The International Investment Bank (IIB), a multinational development institution headquartered in Hungary, was designated by the Treasury Department’s Office of Foreign Assets Control (OFAC) for potentially facilitating the evasion of U.S. sanctions against Russia.

Labeling the IIB as a “Russia-controlled financial institution” in a press release Wednesday, OFAC said it sanctioned the bank “for operating or having operated in the financial services sector of the Russian Federation economy and for being owned or controlled by, or for having acted or purported to act for or on behalf of, directly or indirectly, the Government of the Russian Federation.”

OFAC added the bank’s presence in Hungary “enables Russia to increase its intelligence presence in Europe; opens the door for the Kremlin’s malign influence activities in Central Europe and the Western Balkans; and could serve as a mechanism for corruption and illicit finance, including sanctions violations.”

The IIB, which moved its headquarters from Moscow to Budapest in 2019, also has a branch in Moscow. OFAC said the IIB is in danger of default and is maintaining operations only because of Russia’s support. The bank listed $1.5 billion euros (U.S. $1.66 billion) in total assets, according to its most recent financial statement.

OFAC also designated Moscow-based IIB Capital, which it called “the IIB’s fully owned subsidiary in Russia,” along with three current or former executives of the IIB whom the agency said “have coordinated with Russian Federation officials on IIB business even after Russia’s further invasion of Ukraine in February 2022.”

News of OFAC’s designation prompted Hungary to withdraw its delegates from the IIB, Reuters reported. OFAC said Bulgaria, the Czech Republic, Romania, and Slovakia ended their participation in the IIB in February 2022.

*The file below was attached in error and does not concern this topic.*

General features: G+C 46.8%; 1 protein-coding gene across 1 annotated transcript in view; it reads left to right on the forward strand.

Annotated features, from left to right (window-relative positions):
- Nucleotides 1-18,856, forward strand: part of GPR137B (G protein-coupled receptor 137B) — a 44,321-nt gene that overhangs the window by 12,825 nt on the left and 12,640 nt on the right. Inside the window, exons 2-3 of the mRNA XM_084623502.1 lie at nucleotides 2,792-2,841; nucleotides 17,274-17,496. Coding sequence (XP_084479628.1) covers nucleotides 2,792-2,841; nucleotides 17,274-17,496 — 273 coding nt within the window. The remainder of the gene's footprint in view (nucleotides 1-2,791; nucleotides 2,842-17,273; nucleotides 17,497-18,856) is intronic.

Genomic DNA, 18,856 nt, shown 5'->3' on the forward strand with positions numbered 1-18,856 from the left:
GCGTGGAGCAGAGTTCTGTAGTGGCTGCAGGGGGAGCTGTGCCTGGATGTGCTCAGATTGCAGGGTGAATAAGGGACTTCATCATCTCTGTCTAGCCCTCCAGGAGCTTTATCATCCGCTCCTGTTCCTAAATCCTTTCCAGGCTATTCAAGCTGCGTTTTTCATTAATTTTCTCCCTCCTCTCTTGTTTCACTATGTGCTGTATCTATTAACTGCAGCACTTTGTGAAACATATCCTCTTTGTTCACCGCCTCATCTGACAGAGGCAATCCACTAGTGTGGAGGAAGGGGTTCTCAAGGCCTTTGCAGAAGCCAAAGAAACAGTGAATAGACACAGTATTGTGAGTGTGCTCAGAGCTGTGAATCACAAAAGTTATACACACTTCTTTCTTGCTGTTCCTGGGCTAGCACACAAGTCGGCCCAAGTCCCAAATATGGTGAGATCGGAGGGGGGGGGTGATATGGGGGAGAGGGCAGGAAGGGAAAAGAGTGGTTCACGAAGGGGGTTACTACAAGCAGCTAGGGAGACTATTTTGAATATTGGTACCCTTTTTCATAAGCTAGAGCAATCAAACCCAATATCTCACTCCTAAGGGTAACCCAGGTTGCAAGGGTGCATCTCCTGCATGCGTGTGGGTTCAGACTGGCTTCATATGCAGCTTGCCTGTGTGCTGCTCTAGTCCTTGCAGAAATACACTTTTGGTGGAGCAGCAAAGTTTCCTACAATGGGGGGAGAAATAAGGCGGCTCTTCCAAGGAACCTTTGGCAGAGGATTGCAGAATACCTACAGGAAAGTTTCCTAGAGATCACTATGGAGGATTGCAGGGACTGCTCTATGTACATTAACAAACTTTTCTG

The IIB’s website still claims Romania and Bulgaria as members, along with Russia, Cuba, Vietnam, and Mongolia. Reuters reported Romania’s withdrawal will be completed in June.

Russia owned 47 percent of the IIB’s shares in June 2022, according to its most recent financial statement, followed by Hungary (17 percent), Bulgaria (10 percent), the Czech Republic (9 percent), Slovakia (7 percent), and Romania (6 percent).

In all, OFAC designated 25 individuals and 29 entities in its latest round of sanctions, which had connections to 20 jurisdictions including Russia, Cyprus, the Cayman Islands, France, Uzbekistan, Slovakia, the Isle of Man, the United Arab Emirates, Germany, Latvia, Liechtenstein, Switzerland, the United Kingdom, Austria, China, Turkey, and Hungary.

In February, OFAC announced a long list of sanctions against individuals and financial institutions judged to be either supporting Russia’s war effort or undermining existing U.S. sanctions, including a list of nearly a dozen regional Russian banks.

The IIB did not respond to a request for comment.